Just like the Siberian cat, the Neva Masquerade is original in terms of more than just its appearance. Its character is uncomplicated and unartificial. As with the Siberian cat, the Neva Masquerade is also blessed with good instincts, making it a good hunter. They love water, jumping and climbing and like to be worn out physically and mentally. Staying solely indoors is therefore not ideal for these super-active cats – a secured garden or balcony is much more suitable!
These intelligent cats are curious and know their own mind, therefore consistent training is essential! Intelligence games and clicker training are suitable to mentally stimulate your Neva Masquerade. Even foraging games prove popular!
Siberian cats have only been systematically bred since the 1980s and have been delighting cat lovers in America since 1990. Apart from the point markings, the Neva Masquerade does not differ much from the Siberian cat. Indeed, their origins are extremely similar.
Long-haired cats had always formed a significant part of the seemingly wild domestic cat population in Russia and Siberia. The reason for this is subject to lengthy discussion amongst research circles. Whilst some scientists assume there was a stand-alone mutation, others draw upon crossings with long-haired cats from the Far East that resulted in wild domestic cats with long fur. The name “Sibirskaja koschka” (Siberian cat) is given to these muscular domestic cats with abundant plushy fur. In terms of physique and fur texture, they differ significantly from the African wildcat, considered the ancestress of all domestic cats. For this reason, it has long been assumed that Caucasian wildcats are close relations of Siberian cats and do not descend from the African wildcat. However, a research team from the University of Oxford discovered a few years ago that all domestic cats on all five continents descend from the African wildcat.
Long-haired cats were a rarity in Europe until the 19th century, so it’s hardly surprising that Siberian long-haired cats caught the eye of merchants and travellers who imported them to Europe. As early as 1864, Siberian cats were described in an issue of “Brems Tierleben” and afterwards featured sporadically in European publications. Siberian long-haired cats were also a key part of the first cat show at Crystal Palace, London in 1871. However, the breed was initially forgotten after the first show in Crystal Palace. There were several reasons for this: long-haired cats only came about infrequently and were therefore often crossed with each other. As a result, they disappeared into the gene pool of popular breeds such as the Persian. What’s more, the political situation in Soviet Russia had an impact in terms of temporarily excluding Russia from cat breeding history.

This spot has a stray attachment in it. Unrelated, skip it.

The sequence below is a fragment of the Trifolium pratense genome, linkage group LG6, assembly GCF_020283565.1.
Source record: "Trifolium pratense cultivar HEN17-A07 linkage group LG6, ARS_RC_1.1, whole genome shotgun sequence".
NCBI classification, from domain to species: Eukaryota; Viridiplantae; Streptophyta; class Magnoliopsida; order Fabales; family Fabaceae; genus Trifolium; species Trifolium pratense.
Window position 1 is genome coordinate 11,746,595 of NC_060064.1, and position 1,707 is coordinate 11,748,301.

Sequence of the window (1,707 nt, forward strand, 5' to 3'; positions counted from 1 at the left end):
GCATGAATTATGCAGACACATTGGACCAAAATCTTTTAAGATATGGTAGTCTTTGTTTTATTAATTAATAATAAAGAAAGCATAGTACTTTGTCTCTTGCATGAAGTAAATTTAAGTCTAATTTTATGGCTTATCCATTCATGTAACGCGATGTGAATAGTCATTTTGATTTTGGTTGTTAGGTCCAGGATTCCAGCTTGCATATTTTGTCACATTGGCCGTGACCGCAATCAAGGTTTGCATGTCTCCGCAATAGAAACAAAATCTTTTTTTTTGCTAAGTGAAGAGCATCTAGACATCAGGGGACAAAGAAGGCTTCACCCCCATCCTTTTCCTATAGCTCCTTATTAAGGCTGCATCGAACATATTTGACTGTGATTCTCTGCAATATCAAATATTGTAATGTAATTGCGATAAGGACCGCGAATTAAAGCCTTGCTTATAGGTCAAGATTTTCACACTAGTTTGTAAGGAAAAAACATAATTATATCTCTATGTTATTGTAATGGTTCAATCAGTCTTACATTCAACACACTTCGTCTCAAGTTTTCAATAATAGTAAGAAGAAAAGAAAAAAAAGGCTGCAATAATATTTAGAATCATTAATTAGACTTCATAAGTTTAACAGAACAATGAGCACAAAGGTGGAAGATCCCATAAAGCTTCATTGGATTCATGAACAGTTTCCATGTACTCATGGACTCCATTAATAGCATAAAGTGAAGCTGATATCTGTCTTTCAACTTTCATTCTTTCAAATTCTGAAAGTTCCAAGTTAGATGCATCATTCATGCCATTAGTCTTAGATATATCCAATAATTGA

In the 80s, Siberian cats and the Neva Masquerade underwent a revival. In 1985, an experimental breed was established in Eastern Germany with long-haired domestic cats brought from Russia, which were exhibited from 1986. In 1987, the breed then still known as the “Siberian Forest cat” was officially acknowledged. In the same year, the first pair of cats from the breed reached Western Germany. Once the first litter was registered in 1989, the breed encountered more and more admirers, especially abroad. At the same time, systematic breeding started in Russia, with the first specimens exported to America in 1990. However, the high cost of exports from Russia meant the population of Russian long-haired cats in the US remained relatively small.
Nowadays, Siberian cats are bred all over the world. Their name was changed from “Siberian forest cat” to “Siberian cat” in 1991 to better distinguish them from the “Norwegian wild cat”. In 1992, the breed was officially recognised by the World Cat Federation and in 1998 by the Fédération Internationale Féline (FIFe). Depending on the umbrella association, the point variants are bred independently, for several years under the name Neva Masquerade. In plain terms, this means that only Neva Masquerades can be paired with each other – breeding different coloured Siberian cats is undesirable. This of course leads to a significantly smaller gene pool and an increased risk of hereditary diseases… As a result, Neva Masquerades would ideally be crossed with Siberian cats. Since the point gene is transmitted recessively and can remain undetected in the gene pool over many generations, Neva Masquerades can spontaneously appear in a litter from monocolour parents. However, nowadays there is a gene test for point mutations, which allows breeders to specifically target carriers of the popular point gene.